Will the metal start to rust again after being cleaned by Rustbeeter™?
Yes. Rustbeeter™ completely cleans the surface of the part but does not apply any protective coating. When de-rusted, the metal will be chemically clean and ready for priming/painting, oiling or waxing. If rust starts forming before the surface treatment is applied, simply re-soak the part in Rustbeeter™.
What will happen if I use Rustbeeter™ on aluminum?
It will destroy aluminum. As a sugar beet byproduct, Rustbeeter™ is slightly acidic. This keeps the product fresh. There is enough acid in Rustbeeter™ to eat aluminum, but not enough to etch steel. Some. Rustbeeter™ will remove gun bluing and Dicromate. It might also negatively affect Damascus steel gun barrels. However, it does not affect chrome, galvani...
Can brass or copper be treated with Rustbeeter™?
Rustbeeter™ will not harm copper or brass. While it will not remove tarnish, neither will Rustbeeter™ damage the surface of the brass or copper.
Will Rustbeeter™ harm soldering, cork, plastic, or Fiberglass?
Yes. It is recommended that you remove metal from wooden parts. Because wood is porous, Rustbeeter will soak in to the pores. The wood might darken and take on a molasses-like odor.
Will Rustbeeter™ clean chrome?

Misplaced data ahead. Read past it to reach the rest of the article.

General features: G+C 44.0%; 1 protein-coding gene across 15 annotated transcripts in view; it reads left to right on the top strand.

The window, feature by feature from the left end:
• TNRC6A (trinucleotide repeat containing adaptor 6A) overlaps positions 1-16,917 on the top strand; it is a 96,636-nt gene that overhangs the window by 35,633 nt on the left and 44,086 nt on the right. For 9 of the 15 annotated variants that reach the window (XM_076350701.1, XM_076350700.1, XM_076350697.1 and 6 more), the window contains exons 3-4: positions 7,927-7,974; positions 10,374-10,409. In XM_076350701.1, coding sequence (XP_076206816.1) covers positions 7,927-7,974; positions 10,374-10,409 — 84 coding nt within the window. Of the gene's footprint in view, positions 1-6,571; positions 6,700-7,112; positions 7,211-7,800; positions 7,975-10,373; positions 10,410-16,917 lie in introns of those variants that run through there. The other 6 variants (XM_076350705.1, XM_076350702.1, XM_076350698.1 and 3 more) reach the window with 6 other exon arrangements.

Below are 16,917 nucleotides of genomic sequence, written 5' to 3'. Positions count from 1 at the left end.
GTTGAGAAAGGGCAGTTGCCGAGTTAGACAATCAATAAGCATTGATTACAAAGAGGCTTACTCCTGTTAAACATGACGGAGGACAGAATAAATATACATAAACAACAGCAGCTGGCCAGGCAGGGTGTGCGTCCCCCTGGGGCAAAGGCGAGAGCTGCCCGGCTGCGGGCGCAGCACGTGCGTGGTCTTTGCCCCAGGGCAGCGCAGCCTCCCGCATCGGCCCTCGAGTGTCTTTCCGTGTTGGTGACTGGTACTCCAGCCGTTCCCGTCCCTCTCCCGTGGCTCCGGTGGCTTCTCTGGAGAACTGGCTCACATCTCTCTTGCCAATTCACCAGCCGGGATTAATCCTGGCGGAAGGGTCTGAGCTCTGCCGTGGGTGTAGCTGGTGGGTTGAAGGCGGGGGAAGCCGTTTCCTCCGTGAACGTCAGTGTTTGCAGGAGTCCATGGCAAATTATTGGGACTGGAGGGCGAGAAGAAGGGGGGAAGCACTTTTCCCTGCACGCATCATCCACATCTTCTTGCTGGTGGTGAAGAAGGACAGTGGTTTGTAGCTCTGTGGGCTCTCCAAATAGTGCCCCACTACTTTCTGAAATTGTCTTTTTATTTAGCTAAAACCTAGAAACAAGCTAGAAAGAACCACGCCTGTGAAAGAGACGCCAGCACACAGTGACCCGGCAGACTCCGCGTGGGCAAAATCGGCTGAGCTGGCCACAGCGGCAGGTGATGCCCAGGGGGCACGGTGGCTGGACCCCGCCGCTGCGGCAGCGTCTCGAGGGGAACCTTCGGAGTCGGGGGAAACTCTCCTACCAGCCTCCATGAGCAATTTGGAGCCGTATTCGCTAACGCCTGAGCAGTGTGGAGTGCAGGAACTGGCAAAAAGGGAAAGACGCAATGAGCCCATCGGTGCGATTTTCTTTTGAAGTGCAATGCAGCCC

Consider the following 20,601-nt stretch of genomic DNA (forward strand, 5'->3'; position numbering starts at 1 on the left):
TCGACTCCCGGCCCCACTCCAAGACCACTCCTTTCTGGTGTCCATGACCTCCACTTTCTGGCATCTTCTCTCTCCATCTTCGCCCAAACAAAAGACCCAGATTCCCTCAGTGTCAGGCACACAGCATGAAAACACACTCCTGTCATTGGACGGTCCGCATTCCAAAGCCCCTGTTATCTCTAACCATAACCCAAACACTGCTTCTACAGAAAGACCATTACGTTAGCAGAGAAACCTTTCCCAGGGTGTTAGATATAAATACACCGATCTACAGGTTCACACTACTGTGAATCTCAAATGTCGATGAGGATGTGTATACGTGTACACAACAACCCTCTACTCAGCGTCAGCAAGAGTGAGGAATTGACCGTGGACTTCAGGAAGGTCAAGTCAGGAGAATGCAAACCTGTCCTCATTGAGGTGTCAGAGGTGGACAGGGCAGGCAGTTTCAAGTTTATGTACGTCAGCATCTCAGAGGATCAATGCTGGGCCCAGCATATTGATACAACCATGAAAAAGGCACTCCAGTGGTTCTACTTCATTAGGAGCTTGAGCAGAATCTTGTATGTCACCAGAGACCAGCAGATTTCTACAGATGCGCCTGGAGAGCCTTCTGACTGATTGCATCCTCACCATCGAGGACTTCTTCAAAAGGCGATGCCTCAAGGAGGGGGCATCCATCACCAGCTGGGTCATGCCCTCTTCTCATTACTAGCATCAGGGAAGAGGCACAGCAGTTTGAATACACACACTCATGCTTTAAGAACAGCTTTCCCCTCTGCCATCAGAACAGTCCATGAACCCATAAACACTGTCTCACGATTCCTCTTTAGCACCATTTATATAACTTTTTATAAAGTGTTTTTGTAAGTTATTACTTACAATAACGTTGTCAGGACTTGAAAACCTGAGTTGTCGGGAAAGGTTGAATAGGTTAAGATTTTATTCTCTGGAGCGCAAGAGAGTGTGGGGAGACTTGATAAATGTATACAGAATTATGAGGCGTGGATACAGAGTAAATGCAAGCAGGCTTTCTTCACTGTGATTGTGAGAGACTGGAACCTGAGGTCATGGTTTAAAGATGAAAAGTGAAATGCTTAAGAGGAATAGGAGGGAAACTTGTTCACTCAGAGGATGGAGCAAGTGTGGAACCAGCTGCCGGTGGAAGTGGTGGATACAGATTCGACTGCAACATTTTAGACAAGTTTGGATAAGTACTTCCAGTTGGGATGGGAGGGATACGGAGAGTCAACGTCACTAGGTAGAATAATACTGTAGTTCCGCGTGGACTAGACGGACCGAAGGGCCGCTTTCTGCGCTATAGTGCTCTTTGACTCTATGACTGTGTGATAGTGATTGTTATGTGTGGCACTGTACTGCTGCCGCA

Yes, Rustbeeter™ removes rust from chrome and makes it as shiny as it was when originally plated. Of course, any pitting cracks or flaking from the rusting process will remain. Rustbeeter™ removes rust from cast-iron surfaces, recesses and pitted areas. Due to the high carbon content of cast iron, a slight buildup of free carbon will remain on the surface, givi...
How long will Rustbeeter™ take to de-rust metal, especially heavily scaled parts?
The heavier the rust, the longer the soaking time. An average piece of metal with average rust will be cleaned within three to seven days. Heavily scaled rust will take longer, perhaps several weeks. Knock off loose scale with a hammer and then keep soaking the part in Rustbeeter™ as long as it takes to remove all the rust. There are two types of rust. Red rust is co...
Can I leave the part in Rustbeeter™ too long?
No. Rustbeeter™ does not affect the base metal, regardless of the length of soaking time. Once the rust is removed, the part can sit in the solution indefinitely without harm to the surface.
 

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Once again a Super Member
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Discussion Starter · #2 ·
My speciman is a 1920's vintage Appleton Fog Light.

The Rustbeeter cost up front is high, but its is suppose to have a long life.
 

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Once again a Super Member
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Discussion Starter · #3 ·
Sorry I am doing this in real time, I just place the fog light in tonight (Wed) and we should get some results by Friday.
 

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Citizen of Earth
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Cool stuff! I can't wait to see how it works.
 

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Eleven Year Site Sponsor
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Not too surprising that I will be very interested in the results, too. Go, Wing!

Of course with some of my projects, if all the rust was gone, so would the project be!

Doug
 

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Discussion Starter · #7 ·
Here are some results; but I have a disclaimer: I used 2/3 more water than instructions stated.